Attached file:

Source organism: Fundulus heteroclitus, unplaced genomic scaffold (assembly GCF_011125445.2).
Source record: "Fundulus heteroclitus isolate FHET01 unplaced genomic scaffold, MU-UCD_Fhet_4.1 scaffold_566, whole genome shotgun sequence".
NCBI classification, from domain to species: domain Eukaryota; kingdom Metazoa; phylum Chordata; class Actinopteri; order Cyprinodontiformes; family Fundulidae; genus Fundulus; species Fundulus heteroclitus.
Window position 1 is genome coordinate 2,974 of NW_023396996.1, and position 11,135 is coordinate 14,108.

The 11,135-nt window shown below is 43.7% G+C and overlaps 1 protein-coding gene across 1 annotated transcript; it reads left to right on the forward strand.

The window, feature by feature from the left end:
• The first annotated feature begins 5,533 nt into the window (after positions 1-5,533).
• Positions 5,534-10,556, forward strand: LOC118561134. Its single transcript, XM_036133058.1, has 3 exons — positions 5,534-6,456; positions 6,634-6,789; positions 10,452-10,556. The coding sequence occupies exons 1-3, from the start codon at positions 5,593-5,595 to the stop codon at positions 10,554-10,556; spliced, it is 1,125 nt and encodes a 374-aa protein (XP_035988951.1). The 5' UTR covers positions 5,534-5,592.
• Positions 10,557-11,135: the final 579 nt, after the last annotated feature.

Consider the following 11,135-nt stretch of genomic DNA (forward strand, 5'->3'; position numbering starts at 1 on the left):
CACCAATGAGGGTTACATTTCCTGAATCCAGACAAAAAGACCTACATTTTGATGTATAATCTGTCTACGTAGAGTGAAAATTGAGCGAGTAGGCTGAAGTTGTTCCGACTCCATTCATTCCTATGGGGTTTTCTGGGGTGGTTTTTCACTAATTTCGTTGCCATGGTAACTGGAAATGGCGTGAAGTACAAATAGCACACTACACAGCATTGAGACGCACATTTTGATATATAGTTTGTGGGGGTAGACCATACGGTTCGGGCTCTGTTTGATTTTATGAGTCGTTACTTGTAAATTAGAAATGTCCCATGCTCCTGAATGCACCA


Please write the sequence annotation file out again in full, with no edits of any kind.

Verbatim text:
Source organism: Fundulus heteroclitus, unplaced genomic scaffold (assembly GCF_011125445.2).
Source record: "Fundulus heteroclitus isolate FHET01 unplaced genomic scaffold, MU-UCD_Fhet_4.1 scaffold_566, whole genome shotgun sequence".
NCBI classification, from domain to species: domain Eukaryota; kingdom Metazoa; phylum Chordata; class Actinopteri; order Cyprinodontiformes; family Fundulidae; genus Fundulus; species Fundulus heteroclitus.
Window position 1 is genome coordinate 2,974 of NW_023396996.1, and position 11,135 is coordinate 14,108.

The 11,135-nt window shown below is 43.7% G+C and overlaps 1 protein-coding gene across 1 annotated transcript; it reads left to right on the forward strand.

The window, feature by feature from the left end:
• The first annotated feature begins 5,533 nt into the window (after positions 1-5,533).
• Positions 5,534-10,556, forward strand: LOC118561134. Its single transcript, XM_036133058.1, has 3 exons — positions 5,534-6,456; positions 6,634-6,789; positions 10,452-10,556. The coding sequence occupies exons 1-3, from the start codon at positions 5,593-5,595 to the stop codon at positions 10,554-10,556; spliced, it is 1,125 nt and encodes a 374-aa protein (XP_035988951.1). The 5' UTR covers positions 5,534-5,592.
• Positions 10,557-11,135: the final 579 nt, after the last annotated feature.

Consider the following 11,135-nt stretch of genomic DNA (forward strand, 5'->3'; position numbering starts at 1 on the left):
CACCAATGAGGGTTACATTTCCTGAATCCAGACAAAAAGACCTACATTTTGATGTATAATCTGTCTACGTAGAGTGAAAATTGAGCGAGTAGGCTGAAGTTGTTCCGACTCCATTCATTCCTATGGGGTTTTCTGGGGTGGTTTTTCACTAATTTCGTTGCCATGGTAACTGGAAATGGCGTGAAGTACAAATAGCACACTACACAGCATTGAGACGCACATTTTGATATATAGTTTGTGGGGGTAGACCATACGGTTCGGGCTCTGTTTGATTTTATGAGTCGTTACTTGTAAATTAGAAATGTCCCATGCTCCTGAATGCACCA